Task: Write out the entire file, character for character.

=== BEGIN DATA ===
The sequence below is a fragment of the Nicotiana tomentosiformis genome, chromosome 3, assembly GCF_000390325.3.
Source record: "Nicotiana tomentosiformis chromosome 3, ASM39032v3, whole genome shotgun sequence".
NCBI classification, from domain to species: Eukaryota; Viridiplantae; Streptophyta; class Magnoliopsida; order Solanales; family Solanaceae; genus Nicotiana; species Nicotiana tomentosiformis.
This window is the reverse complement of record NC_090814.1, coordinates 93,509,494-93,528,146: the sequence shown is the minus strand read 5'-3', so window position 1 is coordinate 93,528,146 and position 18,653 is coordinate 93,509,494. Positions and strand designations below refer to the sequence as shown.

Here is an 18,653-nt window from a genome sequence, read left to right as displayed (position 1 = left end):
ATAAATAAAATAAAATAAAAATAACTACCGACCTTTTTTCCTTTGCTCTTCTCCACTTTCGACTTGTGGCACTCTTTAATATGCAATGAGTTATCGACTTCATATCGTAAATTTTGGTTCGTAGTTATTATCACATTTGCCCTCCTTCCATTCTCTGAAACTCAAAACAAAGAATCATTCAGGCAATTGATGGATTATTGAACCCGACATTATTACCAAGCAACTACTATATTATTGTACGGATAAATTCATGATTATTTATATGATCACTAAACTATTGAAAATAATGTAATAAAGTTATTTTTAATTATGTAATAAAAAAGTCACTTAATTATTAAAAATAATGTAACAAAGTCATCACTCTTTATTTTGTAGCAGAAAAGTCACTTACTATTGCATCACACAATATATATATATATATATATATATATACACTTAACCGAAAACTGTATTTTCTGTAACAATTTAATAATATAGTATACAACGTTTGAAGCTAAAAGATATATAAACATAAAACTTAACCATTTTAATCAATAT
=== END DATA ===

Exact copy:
The sequence below is a fragment of the Nicotiana tomentosiformis genome, chromosome 3, assembly GCF_000390325.3.
Source record: "Nicotiana tomentosiformis chromosome 3, ASM39032v3, whole genome shotgun sequence".
NCBI classification, from domain to species: Eukaryota; Viridiplantae; Streptophyta; class Magnoliopsida; order Solanales; family Solanaceae; genus Nicotiana; species Nicotiana tomentosiformis.
This window is the reverse complement of record NC_090814.1, coordinates 93,509,494-93,528,146: the sequence shown is the minus strand read 5'-3', so window position 1 is coordinate 93,528,146 and position 18,653 is coordinate 93,509,494. Positions and strand designations below refer to the sequence as shown.

Here is an 18,653-nt window from a genome sequence, read left to right as displayed (position 1 = left end):
ATAAATAAAATAAAATAAAAATAACTACCGACCTTTTTTCCTTTGCTCTTCTCCACTTTCGACTTGTGGCACTCTTTAATATGCAATGAGTTATCGACTTCATATCGTAAATTTTGGTTCGTAGTTATTATCACATTTGCCCTCCTTCCATTCTCTGAAACTCAAAACAAAGAATCATTCAGGCAATTGATGGATTATTGAACCCGACATTATTACCAAGCAACTACTATATTATTGTACGGATAAATTCATGATTATTTATATGATCACTAAACTATTGAAAATAATGTAATAAAGTTATTTTTAATTATGTAATAAAAAAGTCACTTAATTATTAAAAATAATGTAACAAAGTCATCACTCTTTATTTTGTAGCAGAAAAGTCACTTACTATTGCATCACACAATATATATATATATATATATATATATACACTTAACCGAAAACTGTATTTTCTGTAACAATTTAATAATATAGTATACAACGTTTGAAGCTAAAAGATATATAAACATAAAACTTAACCATTTTAATCAATAT